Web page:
While non participation may not be a viable option, keeping control over the party from jail and London would prove equally challenging. The leadership contestation at the senior levels and the party’s lack of faith in entrusting responsibility on them was very much evident when Mirza Fakhrul was made General Secretary in August 2016, after having remained its acting General Secretary for five years.

    Further, while it’s main ally Jamaat Islami has been de-registered as a political party and many of its cadres have been jailed or fighting criminal cases on charges of arson, the BNP lacks both street power and political will to go ahead without the leadership of Khaleda Zia. The Awami League knows very well that a demoralised BNP will not have the stamina to put up a fight especially when its cadres are in disarray facing criminal charges.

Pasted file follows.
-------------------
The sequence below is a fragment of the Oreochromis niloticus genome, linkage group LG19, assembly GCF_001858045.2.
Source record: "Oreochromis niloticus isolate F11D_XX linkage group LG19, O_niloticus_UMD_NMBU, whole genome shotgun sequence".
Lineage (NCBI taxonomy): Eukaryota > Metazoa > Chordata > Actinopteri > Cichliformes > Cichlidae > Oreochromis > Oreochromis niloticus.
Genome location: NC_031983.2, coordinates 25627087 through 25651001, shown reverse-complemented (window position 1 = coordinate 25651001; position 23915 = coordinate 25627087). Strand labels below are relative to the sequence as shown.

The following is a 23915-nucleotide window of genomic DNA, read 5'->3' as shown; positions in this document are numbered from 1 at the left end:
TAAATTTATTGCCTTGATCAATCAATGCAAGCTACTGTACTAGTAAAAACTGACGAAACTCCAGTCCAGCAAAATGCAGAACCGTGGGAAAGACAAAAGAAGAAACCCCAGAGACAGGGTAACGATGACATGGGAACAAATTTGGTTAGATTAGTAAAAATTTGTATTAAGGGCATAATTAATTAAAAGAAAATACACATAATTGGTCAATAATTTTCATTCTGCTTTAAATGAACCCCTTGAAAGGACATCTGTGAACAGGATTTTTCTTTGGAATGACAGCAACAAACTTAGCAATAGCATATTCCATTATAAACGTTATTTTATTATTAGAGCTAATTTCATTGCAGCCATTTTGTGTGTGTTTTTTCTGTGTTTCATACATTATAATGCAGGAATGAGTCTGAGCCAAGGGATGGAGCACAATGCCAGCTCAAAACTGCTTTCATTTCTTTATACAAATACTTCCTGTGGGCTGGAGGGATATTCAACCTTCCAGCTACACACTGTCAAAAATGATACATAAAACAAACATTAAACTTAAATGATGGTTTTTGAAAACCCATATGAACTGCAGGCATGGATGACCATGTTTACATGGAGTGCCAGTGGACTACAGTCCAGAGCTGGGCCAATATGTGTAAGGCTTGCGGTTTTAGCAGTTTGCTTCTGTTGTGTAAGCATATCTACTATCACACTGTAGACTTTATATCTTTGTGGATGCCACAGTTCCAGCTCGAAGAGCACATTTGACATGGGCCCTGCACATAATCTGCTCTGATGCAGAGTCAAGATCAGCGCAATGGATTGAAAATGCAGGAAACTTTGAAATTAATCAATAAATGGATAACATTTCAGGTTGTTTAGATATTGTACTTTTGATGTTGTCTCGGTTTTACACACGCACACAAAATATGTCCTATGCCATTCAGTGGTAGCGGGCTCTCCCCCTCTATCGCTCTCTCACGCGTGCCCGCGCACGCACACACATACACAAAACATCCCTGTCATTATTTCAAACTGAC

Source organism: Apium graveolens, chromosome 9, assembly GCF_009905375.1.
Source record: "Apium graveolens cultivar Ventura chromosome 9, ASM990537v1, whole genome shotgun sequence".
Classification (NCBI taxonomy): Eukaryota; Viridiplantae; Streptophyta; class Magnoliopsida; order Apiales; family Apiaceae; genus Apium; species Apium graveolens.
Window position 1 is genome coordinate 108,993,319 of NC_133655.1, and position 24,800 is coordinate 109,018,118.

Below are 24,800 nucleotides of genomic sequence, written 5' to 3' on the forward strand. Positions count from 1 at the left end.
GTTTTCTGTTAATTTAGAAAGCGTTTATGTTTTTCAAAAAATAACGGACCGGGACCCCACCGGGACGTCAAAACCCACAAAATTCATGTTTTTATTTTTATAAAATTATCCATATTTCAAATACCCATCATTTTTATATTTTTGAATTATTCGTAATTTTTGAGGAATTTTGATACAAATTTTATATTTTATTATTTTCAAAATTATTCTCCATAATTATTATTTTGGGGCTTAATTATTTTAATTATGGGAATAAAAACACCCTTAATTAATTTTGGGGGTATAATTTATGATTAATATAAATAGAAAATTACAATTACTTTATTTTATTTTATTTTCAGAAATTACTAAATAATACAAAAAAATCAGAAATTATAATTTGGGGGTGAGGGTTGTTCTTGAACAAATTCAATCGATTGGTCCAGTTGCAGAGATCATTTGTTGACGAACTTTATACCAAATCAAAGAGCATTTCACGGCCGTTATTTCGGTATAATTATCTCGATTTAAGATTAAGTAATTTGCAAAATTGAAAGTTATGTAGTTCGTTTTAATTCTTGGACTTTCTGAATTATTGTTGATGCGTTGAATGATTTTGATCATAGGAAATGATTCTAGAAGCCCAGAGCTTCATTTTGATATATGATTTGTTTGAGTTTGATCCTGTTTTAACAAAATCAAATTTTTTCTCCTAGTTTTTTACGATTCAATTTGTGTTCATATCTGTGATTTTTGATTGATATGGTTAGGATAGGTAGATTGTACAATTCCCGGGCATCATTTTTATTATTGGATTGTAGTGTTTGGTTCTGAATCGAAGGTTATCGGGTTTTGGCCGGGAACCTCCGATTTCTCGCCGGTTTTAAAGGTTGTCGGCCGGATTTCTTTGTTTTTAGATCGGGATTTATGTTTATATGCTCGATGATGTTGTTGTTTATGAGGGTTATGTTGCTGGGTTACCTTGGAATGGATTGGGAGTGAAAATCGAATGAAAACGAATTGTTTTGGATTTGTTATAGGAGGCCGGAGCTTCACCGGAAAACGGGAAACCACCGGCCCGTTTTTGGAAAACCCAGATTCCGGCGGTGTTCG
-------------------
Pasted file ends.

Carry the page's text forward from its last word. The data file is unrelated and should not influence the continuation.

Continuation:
As of August 2015, the year the BNP intensified its street agitation, 21,680 cases were filed against 403,878 leaders and workers. Of these, 4,331 cases were filed against 158 leaders, including party chairperson Khaleda Zia, while the party’s 12 standing committee members are facing 288 cases. A total of 17,885 BNP workers and leaders are now in jail across the country.4 Moreover, it is difficult to keep the morale of its cadre high when party leaders are not members of Parliament or enjoy any political privileges that would keep the patron-client relationship intact.

    There is thus a chance that internal fault lines within the BNP may be exploited by the Awami League. The dissatisfaction within the BNP came out into the open when it held its party council last year. Many senior party leaders were side lined and those loyal to the leadership were given important positions within the party.

    Democracy in Bangladesh will face serious challenges if the main opposition party does not participate in the election. Political instability will not portend well for Bangladesh and the region. Bangladesh is performing extremely well economically with more than 7 percent growth. It is for instance the second largest exporter of garments in the world. A lot will depend on how BNP manages to salvage its decaying political capital and to what extent the next elections are free and fair.

    Views expressed are of the author and do not necessarily reflect the views of the IDSA or of the Government of India.